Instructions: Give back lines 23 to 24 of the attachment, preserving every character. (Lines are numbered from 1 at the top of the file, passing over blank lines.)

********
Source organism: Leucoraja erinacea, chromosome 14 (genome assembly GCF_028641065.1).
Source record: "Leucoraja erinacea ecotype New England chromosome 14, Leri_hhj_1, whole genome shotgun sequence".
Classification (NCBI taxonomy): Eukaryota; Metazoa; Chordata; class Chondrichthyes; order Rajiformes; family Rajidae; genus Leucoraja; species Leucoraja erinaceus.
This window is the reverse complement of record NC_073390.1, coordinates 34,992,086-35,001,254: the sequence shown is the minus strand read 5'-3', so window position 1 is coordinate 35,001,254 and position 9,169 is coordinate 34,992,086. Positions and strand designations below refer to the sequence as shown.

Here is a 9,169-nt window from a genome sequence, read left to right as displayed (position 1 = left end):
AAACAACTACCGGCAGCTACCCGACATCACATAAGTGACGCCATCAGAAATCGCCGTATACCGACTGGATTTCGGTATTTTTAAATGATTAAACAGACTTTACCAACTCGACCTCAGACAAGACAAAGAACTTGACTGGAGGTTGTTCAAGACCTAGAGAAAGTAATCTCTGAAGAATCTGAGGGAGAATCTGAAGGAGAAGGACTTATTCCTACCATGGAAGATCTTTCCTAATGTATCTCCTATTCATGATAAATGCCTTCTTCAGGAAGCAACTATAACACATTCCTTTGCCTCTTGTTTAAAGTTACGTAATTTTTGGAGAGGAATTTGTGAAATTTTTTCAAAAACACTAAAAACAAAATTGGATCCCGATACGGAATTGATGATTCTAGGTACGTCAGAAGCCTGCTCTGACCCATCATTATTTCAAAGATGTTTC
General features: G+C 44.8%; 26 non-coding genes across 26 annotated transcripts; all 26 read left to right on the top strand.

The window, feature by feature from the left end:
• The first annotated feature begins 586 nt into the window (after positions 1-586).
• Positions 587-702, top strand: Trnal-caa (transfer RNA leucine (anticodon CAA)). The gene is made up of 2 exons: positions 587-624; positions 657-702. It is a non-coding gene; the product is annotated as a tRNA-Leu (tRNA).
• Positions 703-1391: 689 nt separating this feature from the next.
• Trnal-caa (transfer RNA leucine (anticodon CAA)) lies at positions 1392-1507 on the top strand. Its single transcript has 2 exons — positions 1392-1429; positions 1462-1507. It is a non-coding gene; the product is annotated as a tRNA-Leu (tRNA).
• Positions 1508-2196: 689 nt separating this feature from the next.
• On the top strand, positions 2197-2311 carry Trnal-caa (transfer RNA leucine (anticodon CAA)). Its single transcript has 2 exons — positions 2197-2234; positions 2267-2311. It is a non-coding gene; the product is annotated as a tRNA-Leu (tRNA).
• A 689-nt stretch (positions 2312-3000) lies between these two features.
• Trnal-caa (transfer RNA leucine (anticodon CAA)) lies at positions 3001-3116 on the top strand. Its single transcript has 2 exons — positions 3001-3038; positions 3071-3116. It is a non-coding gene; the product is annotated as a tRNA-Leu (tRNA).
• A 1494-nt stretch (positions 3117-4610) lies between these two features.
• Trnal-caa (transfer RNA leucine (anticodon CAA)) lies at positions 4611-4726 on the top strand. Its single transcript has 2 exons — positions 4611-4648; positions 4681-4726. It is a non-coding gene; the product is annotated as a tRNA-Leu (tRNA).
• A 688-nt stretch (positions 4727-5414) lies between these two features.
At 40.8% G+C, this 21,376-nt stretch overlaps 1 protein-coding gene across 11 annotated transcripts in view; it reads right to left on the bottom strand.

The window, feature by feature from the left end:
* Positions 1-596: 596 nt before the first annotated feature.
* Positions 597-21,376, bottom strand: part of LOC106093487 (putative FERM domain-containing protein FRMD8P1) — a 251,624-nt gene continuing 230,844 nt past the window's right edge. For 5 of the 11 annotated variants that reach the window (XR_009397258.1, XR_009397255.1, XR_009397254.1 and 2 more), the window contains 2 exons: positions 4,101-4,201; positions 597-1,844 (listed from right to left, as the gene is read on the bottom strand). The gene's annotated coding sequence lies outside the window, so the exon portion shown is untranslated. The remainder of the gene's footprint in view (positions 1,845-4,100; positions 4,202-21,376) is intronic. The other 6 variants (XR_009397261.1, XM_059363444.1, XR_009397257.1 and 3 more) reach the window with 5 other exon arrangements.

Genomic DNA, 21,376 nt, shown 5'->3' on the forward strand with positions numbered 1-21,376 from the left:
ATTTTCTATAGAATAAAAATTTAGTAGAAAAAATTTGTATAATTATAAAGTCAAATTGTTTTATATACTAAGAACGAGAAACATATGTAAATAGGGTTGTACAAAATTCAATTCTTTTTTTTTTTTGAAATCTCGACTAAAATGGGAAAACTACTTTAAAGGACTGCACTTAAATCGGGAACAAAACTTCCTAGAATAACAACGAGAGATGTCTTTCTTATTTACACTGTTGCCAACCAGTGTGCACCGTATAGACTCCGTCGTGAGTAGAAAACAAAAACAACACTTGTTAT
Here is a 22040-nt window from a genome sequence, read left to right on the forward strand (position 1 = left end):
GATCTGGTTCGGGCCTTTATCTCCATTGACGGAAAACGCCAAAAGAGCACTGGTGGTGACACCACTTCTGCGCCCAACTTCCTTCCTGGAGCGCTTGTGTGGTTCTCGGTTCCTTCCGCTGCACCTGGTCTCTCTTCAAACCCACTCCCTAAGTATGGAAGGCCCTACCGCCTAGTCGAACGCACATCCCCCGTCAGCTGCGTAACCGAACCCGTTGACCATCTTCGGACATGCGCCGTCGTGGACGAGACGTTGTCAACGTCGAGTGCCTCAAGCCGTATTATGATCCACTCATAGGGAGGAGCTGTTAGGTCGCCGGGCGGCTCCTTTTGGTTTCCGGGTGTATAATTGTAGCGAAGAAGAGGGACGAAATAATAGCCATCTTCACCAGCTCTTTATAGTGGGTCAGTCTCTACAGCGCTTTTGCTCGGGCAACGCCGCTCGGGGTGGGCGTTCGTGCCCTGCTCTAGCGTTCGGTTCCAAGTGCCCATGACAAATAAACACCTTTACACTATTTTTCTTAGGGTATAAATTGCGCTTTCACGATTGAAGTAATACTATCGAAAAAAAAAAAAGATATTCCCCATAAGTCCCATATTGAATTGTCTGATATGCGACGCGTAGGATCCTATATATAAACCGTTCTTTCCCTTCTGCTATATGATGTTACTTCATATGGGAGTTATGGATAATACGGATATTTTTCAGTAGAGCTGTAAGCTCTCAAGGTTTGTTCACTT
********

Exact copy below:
* Positions 597-21,376, bottom strand: part of LOC106093487 (putative FERM domain-containing protein FRMD8P1) — a 251,624-nt gene continuing 230,844 nt past the window's right edge. For 5 of the 11 annotated variants that reach the window (XR_009397258.1, XR_009397255.1, XR_009397254.1 and 2 more), the window contains 2 exons: positions 4,101-4,201; positions 597-1,844 (listed from right to left, as the gene is read on the bottom strand). The gene's annotated coding sequence lies outside the window, so the exon portion shown is untranslated. The remainder of the gene's footprint in view (positions 1,845-4,100; positions 4,202-21,376) is intronic. The other 6 variants (XR_009397261.1, XM_059363444.1, XR_009397257.1 and 3 more) reach the window with 5 other exon arrangements.

Genomic DNA, 21,376 nt, shown 5'->3' on the forward strand with positions numbered 1-21,376 from the left: